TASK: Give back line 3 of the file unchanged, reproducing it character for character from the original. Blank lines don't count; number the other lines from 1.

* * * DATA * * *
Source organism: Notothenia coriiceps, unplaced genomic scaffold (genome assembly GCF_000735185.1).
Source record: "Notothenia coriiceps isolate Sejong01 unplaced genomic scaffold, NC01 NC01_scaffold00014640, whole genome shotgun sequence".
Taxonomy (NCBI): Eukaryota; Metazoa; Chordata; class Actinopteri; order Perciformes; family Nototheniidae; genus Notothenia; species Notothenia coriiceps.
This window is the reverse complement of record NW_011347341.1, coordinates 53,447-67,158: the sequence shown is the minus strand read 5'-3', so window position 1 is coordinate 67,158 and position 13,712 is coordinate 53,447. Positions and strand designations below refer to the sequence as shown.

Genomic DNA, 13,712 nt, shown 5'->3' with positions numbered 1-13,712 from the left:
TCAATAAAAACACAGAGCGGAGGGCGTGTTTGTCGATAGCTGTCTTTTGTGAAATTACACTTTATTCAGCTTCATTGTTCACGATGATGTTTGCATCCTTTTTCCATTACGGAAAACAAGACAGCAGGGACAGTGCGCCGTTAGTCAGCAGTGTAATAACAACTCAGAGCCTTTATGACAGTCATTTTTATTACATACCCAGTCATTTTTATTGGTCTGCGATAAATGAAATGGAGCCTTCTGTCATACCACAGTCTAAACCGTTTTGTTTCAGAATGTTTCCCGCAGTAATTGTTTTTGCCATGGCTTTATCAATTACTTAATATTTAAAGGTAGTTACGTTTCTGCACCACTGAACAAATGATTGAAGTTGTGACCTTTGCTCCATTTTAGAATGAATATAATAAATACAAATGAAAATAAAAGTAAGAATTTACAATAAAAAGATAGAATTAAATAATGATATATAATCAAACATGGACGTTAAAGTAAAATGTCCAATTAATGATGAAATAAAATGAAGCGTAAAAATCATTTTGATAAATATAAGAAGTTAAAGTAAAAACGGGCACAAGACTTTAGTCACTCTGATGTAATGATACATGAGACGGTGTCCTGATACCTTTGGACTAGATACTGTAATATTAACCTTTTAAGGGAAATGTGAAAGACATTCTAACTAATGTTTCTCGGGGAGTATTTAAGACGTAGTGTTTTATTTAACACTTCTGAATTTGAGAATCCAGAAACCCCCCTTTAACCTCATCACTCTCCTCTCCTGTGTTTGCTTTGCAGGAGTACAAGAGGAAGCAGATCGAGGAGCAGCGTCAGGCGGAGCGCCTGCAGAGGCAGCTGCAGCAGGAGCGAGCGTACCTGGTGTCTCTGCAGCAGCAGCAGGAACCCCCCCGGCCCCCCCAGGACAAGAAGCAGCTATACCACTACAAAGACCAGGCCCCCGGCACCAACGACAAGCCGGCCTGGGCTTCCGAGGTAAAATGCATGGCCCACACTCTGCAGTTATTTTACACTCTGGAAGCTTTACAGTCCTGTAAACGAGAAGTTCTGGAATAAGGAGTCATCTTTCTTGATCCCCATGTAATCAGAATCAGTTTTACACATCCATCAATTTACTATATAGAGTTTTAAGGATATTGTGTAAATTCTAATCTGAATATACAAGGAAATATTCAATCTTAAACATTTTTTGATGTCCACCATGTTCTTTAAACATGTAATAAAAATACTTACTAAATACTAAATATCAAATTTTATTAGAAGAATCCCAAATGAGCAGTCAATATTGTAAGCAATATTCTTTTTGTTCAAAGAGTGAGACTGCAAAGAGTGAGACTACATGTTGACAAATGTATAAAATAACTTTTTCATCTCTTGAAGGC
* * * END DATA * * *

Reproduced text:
Taxonomy (NCBI): Eukaryota; Metazoa; Chordata; class Actinopteri; order Perciformes; family Nototheniidae; genus Notothenia; species Notothenia coriiceps.